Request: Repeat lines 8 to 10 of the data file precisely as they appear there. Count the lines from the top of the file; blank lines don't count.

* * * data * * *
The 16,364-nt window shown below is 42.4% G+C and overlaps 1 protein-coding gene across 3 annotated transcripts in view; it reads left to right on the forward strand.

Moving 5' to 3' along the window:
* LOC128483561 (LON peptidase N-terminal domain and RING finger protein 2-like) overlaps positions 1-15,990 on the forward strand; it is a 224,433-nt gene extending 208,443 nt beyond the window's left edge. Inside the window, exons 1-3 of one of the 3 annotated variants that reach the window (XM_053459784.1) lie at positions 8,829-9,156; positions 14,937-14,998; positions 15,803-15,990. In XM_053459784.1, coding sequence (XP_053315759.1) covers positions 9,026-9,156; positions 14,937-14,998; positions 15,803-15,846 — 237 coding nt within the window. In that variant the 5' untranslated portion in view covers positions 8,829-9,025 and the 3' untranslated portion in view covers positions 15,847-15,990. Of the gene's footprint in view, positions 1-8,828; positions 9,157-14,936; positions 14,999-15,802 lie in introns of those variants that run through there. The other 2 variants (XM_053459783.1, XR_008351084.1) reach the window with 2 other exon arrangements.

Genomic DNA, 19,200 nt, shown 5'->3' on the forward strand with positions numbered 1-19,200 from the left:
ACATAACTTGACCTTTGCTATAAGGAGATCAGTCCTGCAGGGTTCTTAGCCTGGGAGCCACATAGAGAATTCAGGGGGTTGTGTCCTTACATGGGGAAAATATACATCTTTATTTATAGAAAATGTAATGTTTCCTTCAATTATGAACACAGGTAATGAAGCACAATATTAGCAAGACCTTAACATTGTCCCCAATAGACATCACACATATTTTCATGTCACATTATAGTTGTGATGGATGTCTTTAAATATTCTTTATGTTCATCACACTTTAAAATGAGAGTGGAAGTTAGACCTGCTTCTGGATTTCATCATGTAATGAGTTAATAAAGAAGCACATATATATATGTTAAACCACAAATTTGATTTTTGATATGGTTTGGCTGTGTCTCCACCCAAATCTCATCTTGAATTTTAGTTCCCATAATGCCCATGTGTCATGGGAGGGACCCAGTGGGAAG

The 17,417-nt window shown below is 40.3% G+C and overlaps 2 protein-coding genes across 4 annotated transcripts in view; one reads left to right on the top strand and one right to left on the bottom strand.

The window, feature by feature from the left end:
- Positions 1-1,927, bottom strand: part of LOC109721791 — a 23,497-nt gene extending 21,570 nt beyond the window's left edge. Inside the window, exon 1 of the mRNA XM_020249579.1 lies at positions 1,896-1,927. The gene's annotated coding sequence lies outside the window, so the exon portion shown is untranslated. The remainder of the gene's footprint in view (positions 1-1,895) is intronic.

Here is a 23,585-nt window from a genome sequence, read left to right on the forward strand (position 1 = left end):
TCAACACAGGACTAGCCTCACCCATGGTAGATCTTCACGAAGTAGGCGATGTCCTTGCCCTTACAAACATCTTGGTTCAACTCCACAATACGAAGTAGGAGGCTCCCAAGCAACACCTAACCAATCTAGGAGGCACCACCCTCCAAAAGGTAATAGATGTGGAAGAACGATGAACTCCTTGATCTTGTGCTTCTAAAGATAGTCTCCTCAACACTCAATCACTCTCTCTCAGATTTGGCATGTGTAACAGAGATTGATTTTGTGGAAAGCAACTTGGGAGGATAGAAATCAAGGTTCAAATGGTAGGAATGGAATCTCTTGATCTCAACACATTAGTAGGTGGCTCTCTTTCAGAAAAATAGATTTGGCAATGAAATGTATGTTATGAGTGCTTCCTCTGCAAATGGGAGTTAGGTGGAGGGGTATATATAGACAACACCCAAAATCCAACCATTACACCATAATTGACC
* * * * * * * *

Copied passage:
- Positions 1-1,927, bottom strand: part of LOC109721791 — a 23,497-nt gene extending 21,570 nt beyond the window's left edge. Inside the window, exon 1 of the mRNA XM_020249579.1 lies at positions 1,896-1,927. The gene's annotated coding sequence lies outside the window, so the exon portion shown is untranslated. The remainder of the gene's footprint in view (positions 1-1,895) is intronic.

Here is a 23,585-nt window from a genome sequence, read left to right on the forward strand (position 1 = left end):
TCAACACAGGACTAGCCTCACCCATGGTAGATCTTCACGAAGTAGGCGATGTCCTTGCCCTTACAAACATCTTGGTTCAACTCCACAATACGAAGTAGGAGGCTCCCAAGCAACACCTAACCAATCTAGGAGGCACCACCCTCCAAAAGGTAATAGATGTGGAAGAACGATGAACTCCTTGATCTTGTGCTTCTAAAGATAGTCTCCTCAACACTCAATCACTCTCTCTCAGATTTGGCATGTGTAACAGAGATTGATTTTGTGGAAAGCAACTTGGGAGGATAGAAATCAAGGTTCAAATGGTAGGAATGGAATCTCTTGATCTCAACACATTAGTAGGTGGCTCTCTTTCAGAAAAATAGATTTGGCAATGAAATGTATGTTATGAGTGCTTCCTCTGCAAATGGGAGTTAGGTGGAGGGGTATATATAGACAACACCCAAAATCCAACCATTACACCATAATTGACC